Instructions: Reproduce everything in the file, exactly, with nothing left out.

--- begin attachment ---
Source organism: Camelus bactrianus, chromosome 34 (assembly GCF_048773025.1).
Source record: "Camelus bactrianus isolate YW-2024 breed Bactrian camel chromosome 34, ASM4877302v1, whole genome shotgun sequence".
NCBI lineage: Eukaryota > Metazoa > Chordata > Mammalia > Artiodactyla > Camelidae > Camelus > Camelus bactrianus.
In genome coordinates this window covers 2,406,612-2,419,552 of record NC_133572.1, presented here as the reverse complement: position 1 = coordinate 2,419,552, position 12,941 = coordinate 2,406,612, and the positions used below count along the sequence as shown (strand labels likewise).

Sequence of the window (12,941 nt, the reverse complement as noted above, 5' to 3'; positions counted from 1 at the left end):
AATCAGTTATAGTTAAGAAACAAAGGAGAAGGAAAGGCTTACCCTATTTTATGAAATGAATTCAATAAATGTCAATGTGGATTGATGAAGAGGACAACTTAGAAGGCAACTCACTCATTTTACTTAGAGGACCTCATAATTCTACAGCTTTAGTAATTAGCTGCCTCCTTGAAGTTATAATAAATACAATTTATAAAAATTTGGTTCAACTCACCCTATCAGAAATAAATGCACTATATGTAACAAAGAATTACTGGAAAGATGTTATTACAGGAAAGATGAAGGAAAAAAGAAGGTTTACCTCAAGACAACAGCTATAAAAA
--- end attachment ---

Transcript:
Source organism: Camelus bactrianus, chromosome 34 (assembly GCF_048773025.1).
Source record: "Camelus bactrianus isolate YW-2024 breed Bactrian camel chromosome 34, ASM4877302v1, whole genome shotgun sequence".
NCBI lineage: Eukaryota > Metazoa > Chordata > Mammalia > Artiodactyla > Camelidae > Camelus > Camelus bactrianus.
In genome coordinates this window covers 2,406,612-2,419,552 of record NC_133572.1, presented here as the reverse complement: position 1 = coordinate 2,419,552, position 12,941 = coordinate 2,406,612, and the positions used below count along the sequence as shown (strand labels likewise).

Sequence of the window (12,941 nt, the reverse complement as noted above, 5' to 3'; positions counted from 1 at the left end):
AATCAGTTATAGTTAAGAAACAAAGGAGAAGGAAAGGCTTACCCTATTTTATGAAATGAATTCAATAAATGTCAATGTGGATTGATGAAGAGGACAACTTAGAAGGCAACTCACTCATTTTACTTAGAGGACCTCATAATTCTACAGCTTTAGTAATTAGCTGCCTCCTTGAAGTTATAATAAATACAATTTATAAAAATTTGGTTCAACTCACCCTATCAGAAATAAATGCACTATATGTAACAAAGAATTACTGGAAAGATGTTATTACAGGAAAGATGAAGGAAAAAAGAAGGTTTACCTCAAGACAACAGCTATAAAAA